Six teachers already have flown science missions as part of the 2011 U.S. Airborne Astronomy Ambassadors program - flights SOFIA officials initially did not believe would start until late in 2012. Two of the teachers, Marita Beard of Branham High School, San Jose, Calif., and Kathleen Fredette of Desert Willow Intermediate School in Palmdale, Calif., talked to media representatives about their experiences and what they hope to bring back to their classroom.
Teachers chosen for the program submitted proposals detailing how their participation would improve learning opportunities for their students. Once selected, there also were training requirements as well as a requirement for maintaining a continuing commitment to the SOFIA program.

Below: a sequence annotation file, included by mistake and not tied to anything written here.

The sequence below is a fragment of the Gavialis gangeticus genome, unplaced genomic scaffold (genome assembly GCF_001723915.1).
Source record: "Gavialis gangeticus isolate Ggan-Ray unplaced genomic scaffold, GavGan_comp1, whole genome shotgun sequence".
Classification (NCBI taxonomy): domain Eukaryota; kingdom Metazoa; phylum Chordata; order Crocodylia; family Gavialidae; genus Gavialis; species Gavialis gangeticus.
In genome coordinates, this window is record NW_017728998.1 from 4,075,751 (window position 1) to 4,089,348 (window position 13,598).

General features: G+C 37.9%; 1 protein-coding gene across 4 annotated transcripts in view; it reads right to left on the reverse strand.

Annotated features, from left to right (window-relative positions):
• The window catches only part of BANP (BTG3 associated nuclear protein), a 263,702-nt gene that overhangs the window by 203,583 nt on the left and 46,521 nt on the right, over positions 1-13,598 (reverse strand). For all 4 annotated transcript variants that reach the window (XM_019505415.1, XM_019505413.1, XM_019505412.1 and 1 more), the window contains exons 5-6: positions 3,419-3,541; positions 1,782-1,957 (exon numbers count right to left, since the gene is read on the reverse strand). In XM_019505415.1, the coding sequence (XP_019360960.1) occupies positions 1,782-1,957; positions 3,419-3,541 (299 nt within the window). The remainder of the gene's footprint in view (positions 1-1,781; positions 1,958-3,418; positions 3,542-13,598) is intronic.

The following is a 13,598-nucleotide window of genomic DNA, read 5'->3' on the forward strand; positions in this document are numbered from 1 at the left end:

Dana Backman, SOFIA education and outreach manager, and Dörte Mehlert, education outreach manager for the German SOFIA Institute, or DSI, explained that the SOFIA is the first airborne observatory designed to accommodate visitors. An area inside the aircraft is set aside to allow people to witness the way the scientific process really works and the blood, sweat and tears - and sleepless nights - researchers endure to bring knowledge to the world.
Eventually, guests of the program also will include university academics at work on compelling research, additional educators, journalists, museum docents and leaders of amateur astronomy organizations.
Erick Young, SOFIA Science mission operations director for the Universities Space Research Association, explained that his organization coordinates the educational opportunities, public outreach and mission planning.
"The world we live in is molded by science and technology, and NASA has the ability to inspire young people in these areas," he said.